Only the actual workdays are counted, not the validity period of your employment contract. If the work does not exceed four or five hours per day, it is counted as half a day. The regular working day of the other employees at the same business serves as the measure here - a regular working day of 8 hours means 4 hours half day; a regular working day of 10 hours means 5 hours half day.

If employment is not spread over a longer time period but occurs continuously (e.g., during semester breaks), only those days are counted as full or half working days during which the student has actually worked. This means that the weekend is not counted in a continuous period of time as long as you did not actually work on the weekend.

Employee and employer must keep track of the number of hours worked within a calendar year without a permit so that the 120 full or 240 half working days are not exceeded. You must properly document the times during which you actually worked.

Employment as undergraduate or graduate assistant

Working as an undergraduate or graduate assistant (academic student employment) can always be carried out without requiring approval and without time restrictions. Academic employment includes occupation with a department at the university and other academic institutions as well as collaboration in research projects. Academic student employment also includes work for organizations affiliated with the university (e.g., tutoring in the residence halls of the Studentenwerk).

Occupation requiring a permit

If you have used up your quota of employment that did not require a permit or if your employment does not fall under the categories listed here, you will need a permit for your occupation. You can apply for this permit with the Foreigners’ Registration Office or - if you are a student from Croatia - with the Employment Agency (Agentur für Arbeit).

Employment for students that exceeds 120 full workdays or 240 half workdays may only be granted as part-time employment. The occupation can only be approved if it does not change the purpose of study and if it does not pose a significant obstacle or delay in completing your degree. The Foreigners’ Registrations Office issues work permits on a case-by-case basis.  The Federal Employment Agency must usually also approve the occupation (the Foreigners’ Registrations Office will make this request on your behalf).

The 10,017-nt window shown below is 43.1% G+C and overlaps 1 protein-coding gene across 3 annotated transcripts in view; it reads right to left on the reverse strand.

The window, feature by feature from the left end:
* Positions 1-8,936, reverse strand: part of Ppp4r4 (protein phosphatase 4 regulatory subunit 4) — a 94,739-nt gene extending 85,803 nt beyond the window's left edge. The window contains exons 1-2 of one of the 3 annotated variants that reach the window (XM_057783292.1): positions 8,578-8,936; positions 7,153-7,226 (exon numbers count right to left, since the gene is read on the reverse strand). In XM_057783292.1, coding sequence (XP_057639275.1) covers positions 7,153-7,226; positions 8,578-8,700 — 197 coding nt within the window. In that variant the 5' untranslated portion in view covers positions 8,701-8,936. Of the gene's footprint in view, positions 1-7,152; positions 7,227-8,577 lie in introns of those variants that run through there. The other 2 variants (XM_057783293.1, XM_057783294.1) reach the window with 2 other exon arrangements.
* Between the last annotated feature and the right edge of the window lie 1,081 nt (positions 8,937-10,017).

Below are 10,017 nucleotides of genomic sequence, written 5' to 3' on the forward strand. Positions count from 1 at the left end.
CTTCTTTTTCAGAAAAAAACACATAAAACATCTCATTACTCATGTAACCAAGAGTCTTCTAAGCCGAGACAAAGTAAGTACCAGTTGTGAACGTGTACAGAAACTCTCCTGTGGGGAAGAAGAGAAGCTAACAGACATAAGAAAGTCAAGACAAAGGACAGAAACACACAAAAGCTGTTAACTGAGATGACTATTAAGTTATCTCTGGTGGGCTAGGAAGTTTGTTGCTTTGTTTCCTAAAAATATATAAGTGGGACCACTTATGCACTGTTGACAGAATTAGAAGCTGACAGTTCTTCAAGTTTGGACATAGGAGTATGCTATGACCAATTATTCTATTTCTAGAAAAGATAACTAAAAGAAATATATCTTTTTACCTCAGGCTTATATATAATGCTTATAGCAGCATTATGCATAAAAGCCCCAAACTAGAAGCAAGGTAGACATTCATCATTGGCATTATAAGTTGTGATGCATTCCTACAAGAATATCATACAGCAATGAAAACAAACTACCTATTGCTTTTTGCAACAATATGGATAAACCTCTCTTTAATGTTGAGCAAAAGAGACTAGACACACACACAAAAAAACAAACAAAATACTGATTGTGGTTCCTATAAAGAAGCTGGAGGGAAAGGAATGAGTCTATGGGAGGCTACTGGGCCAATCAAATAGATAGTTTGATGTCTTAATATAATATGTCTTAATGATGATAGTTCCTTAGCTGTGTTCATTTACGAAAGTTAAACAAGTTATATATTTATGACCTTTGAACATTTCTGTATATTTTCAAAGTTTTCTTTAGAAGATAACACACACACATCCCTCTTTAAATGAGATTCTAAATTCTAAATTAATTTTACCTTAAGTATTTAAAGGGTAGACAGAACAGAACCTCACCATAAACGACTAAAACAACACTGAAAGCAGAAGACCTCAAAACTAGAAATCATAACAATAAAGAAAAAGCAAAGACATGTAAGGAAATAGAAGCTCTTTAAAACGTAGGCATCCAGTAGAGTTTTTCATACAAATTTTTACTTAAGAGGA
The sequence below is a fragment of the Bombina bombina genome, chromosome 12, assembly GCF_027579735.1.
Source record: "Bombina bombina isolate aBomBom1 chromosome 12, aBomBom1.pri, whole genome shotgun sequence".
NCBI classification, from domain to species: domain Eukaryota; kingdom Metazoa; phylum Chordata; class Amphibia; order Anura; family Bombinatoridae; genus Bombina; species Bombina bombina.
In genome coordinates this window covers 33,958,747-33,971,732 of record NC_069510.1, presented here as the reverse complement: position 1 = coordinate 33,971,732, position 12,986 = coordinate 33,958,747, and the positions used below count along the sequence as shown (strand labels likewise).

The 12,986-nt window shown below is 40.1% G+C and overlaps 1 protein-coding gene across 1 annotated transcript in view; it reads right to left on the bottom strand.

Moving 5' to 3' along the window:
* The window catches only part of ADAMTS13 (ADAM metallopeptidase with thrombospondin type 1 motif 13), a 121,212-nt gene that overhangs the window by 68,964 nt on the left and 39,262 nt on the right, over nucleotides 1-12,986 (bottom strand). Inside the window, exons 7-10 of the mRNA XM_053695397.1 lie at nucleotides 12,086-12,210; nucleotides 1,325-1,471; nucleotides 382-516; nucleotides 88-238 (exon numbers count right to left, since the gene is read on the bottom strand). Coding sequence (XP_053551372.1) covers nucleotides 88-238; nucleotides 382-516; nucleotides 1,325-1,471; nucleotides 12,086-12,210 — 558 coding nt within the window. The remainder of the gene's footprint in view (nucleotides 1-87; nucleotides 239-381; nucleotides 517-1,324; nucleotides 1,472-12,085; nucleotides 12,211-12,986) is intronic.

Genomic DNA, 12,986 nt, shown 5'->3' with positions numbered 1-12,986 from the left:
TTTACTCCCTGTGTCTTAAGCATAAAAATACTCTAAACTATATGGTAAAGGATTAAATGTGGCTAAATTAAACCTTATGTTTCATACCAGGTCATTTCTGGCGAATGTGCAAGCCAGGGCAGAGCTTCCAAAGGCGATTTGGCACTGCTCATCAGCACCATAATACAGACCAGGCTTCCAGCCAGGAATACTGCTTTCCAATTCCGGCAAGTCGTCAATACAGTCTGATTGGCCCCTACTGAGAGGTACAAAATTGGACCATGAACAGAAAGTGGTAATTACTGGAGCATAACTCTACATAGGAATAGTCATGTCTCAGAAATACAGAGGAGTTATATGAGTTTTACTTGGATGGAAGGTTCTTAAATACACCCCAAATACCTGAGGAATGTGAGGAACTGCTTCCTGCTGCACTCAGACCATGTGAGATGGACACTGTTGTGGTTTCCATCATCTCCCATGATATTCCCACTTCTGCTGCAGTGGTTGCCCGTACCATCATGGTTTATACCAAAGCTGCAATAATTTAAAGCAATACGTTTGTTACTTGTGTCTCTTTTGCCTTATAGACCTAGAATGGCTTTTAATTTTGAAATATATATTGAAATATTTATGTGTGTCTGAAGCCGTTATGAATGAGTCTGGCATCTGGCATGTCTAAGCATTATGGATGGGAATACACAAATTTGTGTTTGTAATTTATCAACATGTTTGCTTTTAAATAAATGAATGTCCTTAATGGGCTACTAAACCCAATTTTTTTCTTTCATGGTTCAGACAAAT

Internships while Studying

Mandatory internships

No permit is necessary for this type of internship. Because it is required for your studies and thus included in your residence permit, you do not need a permit even when the internship is paid. This also includes the completion of a final thesis at a company. The 120 full / 240 half workdays without permit are not affected and may be used in addition. 

Voluntary internships

They are not part of the curriculum and you will need to make sure that the 120 full workdays have not yet been used up by other employment! If the 120 workdays have already been used up, voluntary internships require a permit, even if they are unpaid. In that case, you must apply for the necessary permit with the Foreigners’ Registration Office.

Self-Employment / Work on a fee basis

According to the Aliens Act, students with a residence permit for studying are only permitted to work as employees. These students need permission from the Foreigners' Registration Office for most kinds of self-employed work.

It must be proven that the self-employed work will not interfere with your studies. The Foreigners' Registration Office would welcome it if there were also a connection to the course content.

You can initially send your request together with your employment contract to the responsible Foreigners' Registration Office by email.

Self-employment is now generally permitted by the  Berlin Immigration Office (Landesamt für Einwanderung). Residence permits are adjusted when they are issued/renewed. A separate application is only required if the self-employed activity is to be taken up immediately, but the residence title still contains the prohibition.